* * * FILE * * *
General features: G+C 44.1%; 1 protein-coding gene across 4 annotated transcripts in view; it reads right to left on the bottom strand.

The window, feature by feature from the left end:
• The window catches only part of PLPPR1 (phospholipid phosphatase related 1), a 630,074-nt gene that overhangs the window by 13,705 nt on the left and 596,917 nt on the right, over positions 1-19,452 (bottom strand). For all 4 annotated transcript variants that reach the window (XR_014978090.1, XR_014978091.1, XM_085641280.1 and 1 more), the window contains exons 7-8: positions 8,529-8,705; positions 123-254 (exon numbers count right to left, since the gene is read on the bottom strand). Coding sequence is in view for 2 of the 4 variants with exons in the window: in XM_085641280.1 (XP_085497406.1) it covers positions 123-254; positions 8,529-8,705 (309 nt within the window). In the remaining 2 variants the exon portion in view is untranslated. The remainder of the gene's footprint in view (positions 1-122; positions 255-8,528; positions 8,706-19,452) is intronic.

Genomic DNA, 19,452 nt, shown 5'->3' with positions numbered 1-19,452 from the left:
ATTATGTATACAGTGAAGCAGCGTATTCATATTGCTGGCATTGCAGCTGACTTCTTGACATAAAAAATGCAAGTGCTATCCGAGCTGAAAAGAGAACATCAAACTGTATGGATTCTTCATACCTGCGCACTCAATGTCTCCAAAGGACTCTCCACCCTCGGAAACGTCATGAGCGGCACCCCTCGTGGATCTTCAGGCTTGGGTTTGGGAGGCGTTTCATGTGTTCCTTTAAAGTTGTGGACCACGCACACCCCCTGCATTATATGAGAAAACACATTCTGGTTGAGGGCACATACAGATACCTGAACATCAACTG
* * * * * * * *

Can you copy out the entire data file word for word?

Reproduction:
General features: G+C 44.1%; 1 protein-coding gene across 4 annotated transcripts in view; it reads right to left on the bottom strand.

The window, feature by feature from the left end:
• The window catches only part of PLPPR1 (phospholipid phosphatase related 1), a 630,074-nt gene that overhangs the window by 13,705 nt on the left and 596,917 nt on the right, over positions 1-19,452 (bottom strand). For all 4 annotated transcript variants that reach the window (XR_014978090.1, XR_014978091.1, XM_085641280.1 and 1 more), the window contains exons 7-8: positions 8,529-8,705; positions 123-254 (exon numbers count right to left, since the gene is read on the bottom strand). Coding sequence is in view for 2 of the 4 variants with exons in the window: in XM_085641280.1 (XP_085497406.1) it covers positions 123-254; positions 8,529-8,705 (309 nt within the window). In the remaining 2 variants the exon portion in view is untranslated. The remainder of the gene's footprint in view (positions 1-122; positions 255-8,528; positions 8,706-19,452) is intronic.

Genomic DNA, 19,452 nt, shown 5'->3' with positions numbered 1-19,452 from the left:
ATTATGTATACAGTGAAGCAGCGTATTCATATTGCTGGCATTGCAGCTGACTTCTTGACATAAAAAATGCAAGTGCTATCCGAGCTGAAAAGAGAACATCAAACTGTATGGATTCTTCATACCTGCGCACTCAATGTCTCCAAAGGACTCTCCACCCTCGGAAACGTCATGAGCGGCACCCCTCGTGGATCTTCAGGCTTGGGTTTGGGAGGCGTTTCATGTGTTCCTTTAAAGTTGTGGACCACGCACACCCCCTGCATTATATGAGAAAACACATTCTGGTTGAGGGCACATACAGATACCTGAACATCAACTG